So I was just reading up on the OWASP site about PHP Object Injection. According to their site, the suggested fix is to not use serialze and unserialize but to use json_encode and json_decode.

However, after doing a few tests in a limited amount of time I have found that this isn't the case at all. For example (working Codepad example):

function e($method, $args) {
    return $method($args); 

var_dump(call_user_func_array("e", array((string)array_shift(json_decode("[\"system\"]")), "ls" )));


So, my questions are:

  1. Would you agree with me that this is not the case, and there should be more of a suggested fix rather than just using json_* functions?

  2. Am I actually correct in assuming what I have done is correct?

3 Answers 3


Unlike unserialize, if you execute json_decode alone it will not be able to instantiate any different variable types besides simple ones (e.g. arrays, string, int, float, etc), so it is fairly safe to run it with user input data.

The problem in your code is with the e function. If the parameters you pass to it come from an untrusted source such as user input, some attacker could just pass the name of a potentially dangerous function that exists in your code, so e would execute it and it could harm your application. You should never let this happen.

  • Relevant: websec.io/2014/06/13/… (see the section on "Poor unserialize handling")
    – enygma
    Jul 16, 2014 at 13:58
  • Okay, I see what you're saying. I would just like to add that the script was made to be exploitable, not to be safe :) Thanks for the answer!
    – DarkMantis
    Jul 17, 2014 at 8:41

I'm the author of the OWASP page about PHP Object Injection. Like already said by Guilherme Sehn, json_decode will not allow for object deserialization, and the snippet code you've posted contains a vulnerability which doesn't concern PHP Object Injection. So, I think it's correct to say that using JSON functions is enough to prevent object injection attacks. This should also be the reason why some time after creating that OWASP page the PHP guys have added a note on the unserialize reference page: http://php.net/manual/en/function.unserialize.php#refsect1-function.unserialize-notes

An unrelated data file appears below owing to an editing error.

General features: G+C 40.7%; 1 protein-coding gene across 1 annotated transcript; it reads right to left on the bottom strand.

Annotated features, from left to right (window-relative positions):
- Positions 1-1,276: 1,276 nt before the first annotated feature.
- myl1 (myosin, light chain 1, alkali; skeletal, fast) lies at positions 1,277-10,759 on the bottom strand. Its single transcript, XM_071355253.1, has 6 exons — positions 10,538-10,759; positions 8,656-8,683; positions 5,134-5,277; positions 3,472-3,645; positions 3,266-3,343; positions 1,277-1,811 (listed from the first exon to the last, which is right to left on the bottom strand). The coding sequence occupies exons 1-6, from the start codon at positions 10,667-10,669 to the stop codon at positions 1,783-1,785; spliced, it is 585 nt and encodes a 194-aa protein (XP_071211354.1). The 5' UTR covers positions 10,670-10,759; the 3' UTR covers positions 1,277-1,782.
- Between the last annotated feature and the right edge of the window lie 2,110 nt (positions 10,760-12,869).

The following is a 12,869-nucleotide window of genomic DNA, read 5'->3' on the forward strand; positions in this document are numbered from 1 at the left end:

Fix for what?

Serialized objects might be usefull, but you should just never ever unserialze() user-input; this WILL fail and there WILL be a smarter guy that will find this vulnerability.

The OWASP-page is very wrong IMHO. Jt just should issue a big red warning: Don't use unserialize on user data!

Or am I wrong here?

  • A fix for preventing attackers performing PHP Object Injections.
    – DarkMantis
    Jul 16, 2014 at 7:52
  • 1
    if (raw) user-input never reaches the unserialize() function you're a lot safer Jul 16, 2014 at 8:12
  • Sure, I wouldn't do that anyway. I'm just wondering if my assumptions are correct with what I've said about the json_* functions.
    – DarkMantis
    Jul 16, 2014 at 8:19

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